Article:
The First Appellate District held that the Regents of the University of California failed to comply with CEQA in certifying the project EIR for its student housing project at People’s Park. Make UC a Good Neighbor v. Regents of University of Cal. (2023 WL 2205638, Feb. 24, 2023). Specifically, the court ruled that the Regents failed to provide a valid reason for deciding not to analyze alternative locations for the proposed housing project and failed to analyze potential noise impacts from loud student parties. The court’s order requires the Regents to fix the errors in the EIR before the project can move forward.  

The Regents certified the EIR and approved the People’s Park student housing project (Housing Project No. 2) in 2021. The petitioner, Make UC a Good Neighbor (“Good Neighbor”), challenged the approvals, alleging multiple CEQA violations and requesting a stay pending resolution of the appeal, which the court granted.    

Alternatives to the Long-Range Development Plan

Good Neighbor argued that the Regents violated CEQA by failing to analyze an alternative to the long-range development plan (“LRDP”) (a high-level planning document that guides each UC campus’s decisions on land and infrastructure development) that would limit student enrollment. The court disagreed, finding that Good Neighbor did not meet its burden of demonstrating that the range of alternatives for the LRDP was manifestly unreasonable. The court reasoned that the Regents analyzed a sufficient range of alternatives that were tailored to the plan’s limited purpose and were not required to consider alternatives that would change the nature of the project.

Alternative Locations to People’s Park

Good Neighbor argued that the EIR failed to analyze locations other than People’s Park for the housing project. The court stated that an analysis of alternative sites is not required in all cases, but the Regents failed to provide a valid reason in the EIR for declining to analyze any alternative locations, as required in CEQA Guidelines, section 15126.6(c) and (f)(2)(B). The court rejected the EIR’s reasons for rejecting an alternative location proposal, which were that the alternative site would result in fewer new beds or require multiple sites and that an alternative site would not avoid adverse historical impacts. These reasons, the court found, were insufficiently vague and not supported by the record.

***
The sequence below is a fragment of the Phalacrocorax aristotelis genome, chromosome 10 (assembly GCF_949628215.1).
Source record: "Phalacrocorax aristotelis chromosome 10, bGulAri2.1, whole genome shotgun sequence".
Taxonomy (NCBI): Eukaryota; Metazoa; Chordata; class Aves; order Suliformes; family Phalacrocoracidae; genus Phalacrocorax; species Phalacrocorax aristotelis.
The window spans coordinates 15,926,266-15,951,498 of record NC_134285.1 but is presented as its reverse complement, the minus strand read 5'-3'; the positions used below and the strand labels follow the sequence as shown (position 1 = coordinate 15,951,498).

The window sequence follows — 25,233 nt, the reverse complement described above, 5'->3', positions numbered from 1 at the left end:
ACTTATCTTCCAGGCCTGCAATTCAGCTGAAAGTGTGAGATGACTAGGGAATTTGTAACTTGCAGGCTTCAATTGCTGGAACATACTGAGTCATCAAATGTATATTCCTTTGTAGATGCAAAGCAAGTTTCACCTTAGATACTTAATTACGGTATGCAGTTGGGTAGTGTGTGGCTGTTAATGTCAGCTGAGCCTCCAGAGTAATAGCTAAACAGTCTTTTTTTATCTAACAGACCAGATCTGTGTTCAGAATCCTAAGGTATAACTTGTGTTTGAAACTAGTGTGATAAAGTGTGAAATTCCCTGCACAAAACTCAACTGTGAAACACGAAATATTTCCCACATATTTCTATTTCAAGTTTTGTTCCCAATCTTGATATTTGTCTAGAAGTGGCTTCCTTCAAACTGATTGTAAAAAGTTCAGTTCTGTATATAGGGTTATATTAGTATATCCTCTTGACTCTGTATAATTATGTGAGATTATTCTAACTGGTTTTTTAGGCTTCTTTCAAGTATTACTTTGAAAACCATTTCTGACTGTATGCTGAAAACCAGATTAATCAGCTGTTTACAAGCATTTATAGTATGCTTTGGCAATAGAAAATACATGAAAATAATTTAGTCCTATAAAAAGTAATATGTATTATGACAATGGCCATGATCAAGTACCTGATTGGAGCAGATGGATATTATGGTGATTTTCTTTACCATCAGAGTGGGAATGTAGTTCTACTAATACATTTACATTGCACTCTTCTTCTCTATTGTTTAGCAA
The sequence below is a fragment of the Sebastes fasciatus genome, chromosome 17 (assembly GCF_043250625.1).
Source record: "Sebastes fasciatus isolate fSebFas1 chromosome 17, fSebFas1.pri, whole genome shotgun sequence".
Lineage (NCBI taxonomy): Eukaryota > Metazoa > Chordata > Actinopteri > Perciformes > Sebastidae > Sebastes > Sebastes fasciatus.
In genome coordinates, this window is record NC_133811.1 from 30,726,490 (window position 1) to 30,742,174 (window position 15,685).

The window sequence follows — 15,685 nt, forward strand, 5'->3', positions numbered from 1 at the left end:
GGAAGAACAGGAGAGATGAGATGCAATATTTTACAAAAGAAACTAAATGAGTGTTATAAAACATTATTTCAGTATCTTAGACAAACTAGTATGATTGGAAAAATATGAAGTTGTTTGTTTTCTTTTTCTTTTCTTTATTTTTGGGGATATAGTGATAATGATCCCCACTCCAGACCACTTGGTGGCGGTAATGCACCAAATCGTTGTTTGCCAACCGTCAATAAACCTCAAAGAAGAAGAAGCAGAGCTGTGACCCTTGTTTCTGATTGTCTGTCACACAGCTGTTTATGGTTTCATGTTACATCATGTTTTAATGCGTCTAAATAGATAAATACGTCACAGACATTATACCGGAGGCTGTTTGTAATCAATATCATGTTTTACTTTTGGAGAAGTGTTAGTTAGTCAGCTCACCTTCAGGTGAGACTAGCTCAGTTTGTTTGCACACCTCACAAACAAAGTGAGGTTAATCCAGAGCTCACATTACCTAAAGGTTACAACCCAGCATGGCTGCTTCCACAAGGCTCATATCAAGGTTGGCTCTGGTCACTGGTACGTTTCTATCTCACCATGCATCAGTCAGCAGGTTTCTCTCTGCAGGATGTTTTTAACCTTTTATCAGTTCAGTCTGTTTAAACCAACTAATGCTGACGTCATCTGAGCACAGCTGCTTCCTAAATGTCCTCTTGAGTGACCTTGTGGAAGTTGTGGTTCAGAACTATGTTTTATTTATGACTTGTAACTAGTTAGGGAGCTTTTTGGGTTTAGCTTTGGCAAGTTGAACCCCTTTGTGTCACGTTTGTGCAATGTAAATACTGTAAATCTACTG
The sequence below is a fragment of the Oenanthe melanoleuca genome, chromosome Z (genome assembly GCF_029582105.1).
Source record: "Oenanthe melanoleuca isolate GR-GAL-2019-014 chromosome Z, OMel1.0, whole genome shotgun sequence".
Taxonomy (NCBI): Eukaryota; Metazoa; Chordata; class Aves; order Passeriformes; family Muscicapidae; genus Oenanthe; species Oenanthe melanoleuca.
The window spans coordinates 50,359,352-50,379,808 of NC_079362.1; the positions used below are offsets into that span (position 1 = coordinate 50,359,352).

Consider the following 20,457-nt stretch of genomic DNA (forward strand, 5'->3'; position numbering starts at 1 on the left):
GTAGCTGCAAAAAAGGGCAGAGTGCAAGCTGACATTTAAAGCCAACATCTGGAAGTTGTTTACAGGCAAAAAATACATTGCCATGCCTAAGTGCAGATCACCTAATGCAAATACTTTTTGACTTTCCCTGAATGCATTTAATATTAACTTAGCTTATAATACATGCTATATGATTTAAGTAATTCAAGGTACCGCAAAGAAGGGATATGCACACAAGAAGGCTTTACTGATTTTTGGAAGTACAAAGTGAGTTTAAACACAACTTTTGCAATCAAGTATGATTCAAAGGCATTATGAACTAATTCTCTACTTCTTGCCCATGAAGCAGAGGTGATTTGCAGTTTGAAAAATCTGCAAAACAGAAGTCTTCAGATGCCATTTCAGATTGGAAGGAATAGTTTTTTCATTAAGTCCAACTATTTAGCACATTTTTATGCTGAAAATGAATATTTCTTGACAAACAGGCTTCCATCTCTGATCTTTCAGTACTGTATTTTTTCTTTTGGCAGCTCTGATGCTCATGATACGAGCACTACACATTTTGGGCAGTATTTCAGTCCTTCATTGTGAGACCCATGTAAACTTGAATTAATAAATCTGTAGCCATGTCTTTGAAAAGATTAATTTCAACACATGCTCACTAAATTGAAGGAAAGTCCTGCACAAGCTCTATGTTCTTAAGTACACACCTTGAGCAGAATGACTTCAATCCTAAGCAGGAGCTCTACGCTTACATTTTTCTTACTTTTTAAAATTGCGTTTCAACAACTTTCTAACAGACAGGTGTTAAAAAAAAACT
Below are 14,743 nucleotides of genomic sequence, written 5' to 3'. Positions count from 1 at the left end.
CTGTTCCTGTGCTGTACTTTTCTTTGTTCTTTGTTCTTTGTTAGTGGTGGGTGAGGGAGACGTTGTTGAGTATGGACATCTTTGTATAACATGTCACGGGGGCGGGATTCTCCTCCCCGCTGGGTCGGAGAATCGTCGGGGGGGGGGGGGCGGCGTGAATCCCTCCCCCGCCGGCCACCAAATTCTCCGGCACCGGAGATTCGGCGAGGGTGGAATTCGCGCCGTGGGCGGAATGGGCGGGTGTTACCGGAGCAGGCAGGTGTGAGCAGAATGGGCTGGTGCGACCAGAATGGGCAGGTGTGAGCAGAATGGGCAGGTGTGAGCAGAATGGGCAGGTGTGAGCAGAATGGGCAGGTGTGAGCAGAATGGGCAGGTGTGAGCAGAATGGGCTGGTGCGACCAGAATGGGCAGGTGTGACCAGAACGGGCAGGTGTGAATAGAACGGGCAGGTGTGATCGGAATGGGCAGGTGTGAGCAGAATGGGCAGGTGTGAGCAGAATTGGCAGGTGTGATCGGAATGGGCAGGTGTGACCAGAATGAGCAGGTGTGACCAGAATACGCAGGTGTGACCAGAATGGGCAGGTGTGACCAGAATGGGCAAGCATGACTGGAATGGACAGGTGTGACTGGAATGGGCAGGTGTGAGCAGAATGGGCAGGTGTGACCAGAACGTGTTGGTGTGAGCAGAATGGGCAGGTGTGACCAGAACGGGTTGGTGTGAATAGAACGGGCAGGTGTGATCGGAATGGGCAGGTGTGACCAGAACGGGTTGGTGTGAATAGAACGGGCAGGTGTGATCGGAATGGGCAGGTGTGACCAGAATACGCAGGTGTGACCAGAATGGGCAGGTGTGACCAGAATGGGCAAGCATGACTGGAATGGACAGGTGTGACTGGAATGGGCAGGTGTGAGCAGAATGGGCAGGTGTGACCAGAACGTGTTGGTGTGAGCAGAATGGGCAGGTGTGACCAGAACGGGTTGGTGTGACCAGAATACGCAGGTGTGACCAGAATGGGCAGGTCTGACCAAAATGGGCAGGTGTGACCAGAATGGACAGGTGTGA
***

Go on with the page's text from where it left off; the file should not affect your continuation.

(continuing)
Good Neighbor argued that the Regents improperly “piecemealed” the LRDP by limiting the scope geographically to the campus and neighboring properties and excluding several properties further away. The court rejected this argument, holding the Regents’ decision to develop a coherent vision for the campus through the LRDP while developing separate plans for more remote properties was consistent with the CEQA Guidelines, section 15168(a)(1).

Noise Impact Analysis

Good Neighbor argued that the EIR failed to analyze potential noise impacts from loud student parties in residential areas near the campus. The Regents argued that it was not required to analyze noise from student parties because it was “speculative to assume that an addition of students would generate substantial late night noise impacts simply because they are students.” The court rejected this argument, reasoning that the record indicated that noise from student parties in Berkeley’s residential neighborhoods near the campus was a longstanding problem and therefore “foreseeable.” Clarifying that “stereotypes, prejudice, and biased assumptions about people served by a CEQA Project—such as a church, school, gym, or housing project—are not substantial evidence that can support a CEQA claim under the fair argument standard,” the court held that “proper evidence” remained to support that noise from loud student parties was a potential impact and that such noise analysis must be included in the EIR.

Population Growth and Displacement Analysis

Good Neighbor contended that the EIR violated CEQA because it failed to address the impacts of population growth and the consequent displacement of existing residents. The court rejected this argument. It held that the record was insufficient to establish the chain of causation necessary to support Good Neighbor’s displacement theory, which was that population growth would lead to displacement of residents as a result of a housing shortage.  

Notably, the court backtracked from its conclusion in the draft tentative opinion, issued before oral argument took place, that the EIR was required to, and had failed to, consider whether displacement would trigger social or economic consequences that could cause significant environmental impacts.